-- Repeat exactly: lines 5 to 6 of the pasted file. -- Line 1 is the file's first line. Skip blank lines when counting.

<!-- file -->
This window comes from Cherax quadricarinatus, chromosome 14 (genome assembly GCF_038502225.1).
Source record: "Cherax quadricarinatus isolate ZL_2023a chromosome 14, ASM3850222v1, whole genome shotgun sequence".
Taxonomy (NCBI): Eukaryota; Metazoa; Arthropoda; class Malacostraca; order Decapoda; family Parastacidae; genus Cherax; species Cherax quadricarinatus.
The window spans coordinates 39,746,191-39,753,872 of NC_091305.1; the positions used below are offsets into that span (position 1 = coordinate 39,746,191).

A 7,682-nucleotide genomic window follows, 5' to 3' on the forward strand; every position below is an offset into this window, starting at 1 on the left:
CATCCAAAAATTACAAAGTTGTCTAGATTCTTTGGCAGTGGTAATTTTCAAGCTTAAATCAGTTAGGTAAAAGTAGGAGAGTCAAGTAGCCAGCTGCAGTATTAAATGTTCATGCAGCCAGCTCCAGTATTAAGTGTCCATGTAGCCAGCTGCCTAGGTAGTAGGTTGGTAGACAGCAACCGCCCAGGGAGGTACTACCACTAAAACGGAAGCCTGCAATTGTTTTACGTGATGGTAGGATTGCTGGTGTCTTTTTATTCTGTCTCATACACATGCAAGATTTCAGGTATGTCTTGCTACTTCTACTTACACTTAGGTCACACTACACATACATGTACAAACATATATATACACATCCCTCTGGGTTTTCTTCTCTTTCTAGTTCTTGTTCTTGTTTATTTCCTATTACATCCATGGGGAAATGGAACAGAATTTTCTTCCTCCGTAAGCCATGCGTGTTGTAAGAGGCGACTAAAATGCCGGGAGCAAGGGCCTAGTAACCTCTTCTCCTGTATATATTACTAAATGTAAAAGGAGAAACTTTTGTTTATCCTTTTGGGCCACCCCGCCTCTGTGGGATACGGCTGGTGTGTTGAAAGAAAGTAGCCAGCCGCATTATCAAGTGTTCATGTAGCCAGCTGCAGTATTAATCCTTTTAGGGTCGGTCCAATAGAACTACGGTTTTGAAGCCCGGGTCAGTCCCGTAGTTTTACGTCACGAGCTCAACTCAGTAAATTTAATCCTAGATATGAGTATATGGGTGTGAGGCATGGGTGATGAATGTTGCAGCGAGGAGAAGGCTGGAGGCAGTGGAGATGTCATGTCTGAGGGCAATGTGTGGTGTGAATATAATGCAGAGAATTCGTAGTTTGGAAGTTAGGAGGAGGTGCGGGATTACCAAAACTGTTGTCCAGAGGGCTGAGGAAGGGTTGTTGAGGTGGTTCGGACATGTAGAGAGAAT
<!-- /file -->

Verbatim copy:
A 7,682-nucleotide genomic window follows, 5' to 3' on the forward strand; every position below is an offset into this window, starting at 1 on the left:
CATCCAAAAATTACAAAGTTGTCTAGATTCTTTGGCAGTGGTAATTTTCAAGCTTAAATCAGTTAGGTAAAAGTAGGAGAGTCAAGTAGCCAGCTGCAGTATTAAATGTTCATGCAGCCAGCTCCAGTATTAAGTGTCCATGTAGCCAGCTGCCTAGGTAGTAGGTTGGTAGACAGCAACCGCCCAGGGAGGTACTACCACTAAAACGGAAGCCTGCAATTGTTTTACGTGATGGTAGGATTGCTGGTGTCTTTTTATTCTGTCTCATACACATGCAAGATTTCAGGTATGTCTTGCTACTTCTACTTACACTTAGGTCACACTACACATACATGTACAAACATATATATACACATCCCTCTGGGTTTTCTTCTCTTTCTAGTTCTTGTTCTTGTTTATTTCCTATTACATCCATGGGGAAATGGAACAGAATTTTCTTCCTCCGTAAGCCATGCGTGTTGTAAGAGGCGACTAAAATGCCGGGAGCAAGGGCCTAGTAACCTCTTCTCCTGTATATATTACTAAATGTAAAAGGAGAAACTTTTGTTTATCCTTTTGGGCCACCCCGCCTCTGTGGGATACGGCTGGTGTGTTGAAAGAAAGTAGCCAGCCGCATTATCAAGTGTTCATGTAGCCAGCTGCAGTATTAATCCTTTTAGGGTCGGTCCAATAGAACTACGGTTTTGAAGCCCGGGTCAGTCCCGTAGTTTTACGTCACGAGCTCAACTCAGTAAATTTAATCCTAGATATGAGTATATGGGTGTGAGGCATGGGTGATGAATGTTGCAGCGAGGAGAAGGCTGGAGGCAGTGGAGATGTCATGTCTGAGGGCAATGTGTGGTGTGAATATAATGCAGAGAATTCGTAGTTTGGAAGTTAGGAGGAGGTGCGGGATTACCAAAACTGTTGTCCAGAGGGCTGAGGAAGGGTTGTTGAGGTGGTTCGGACATGTAGAGAGAAT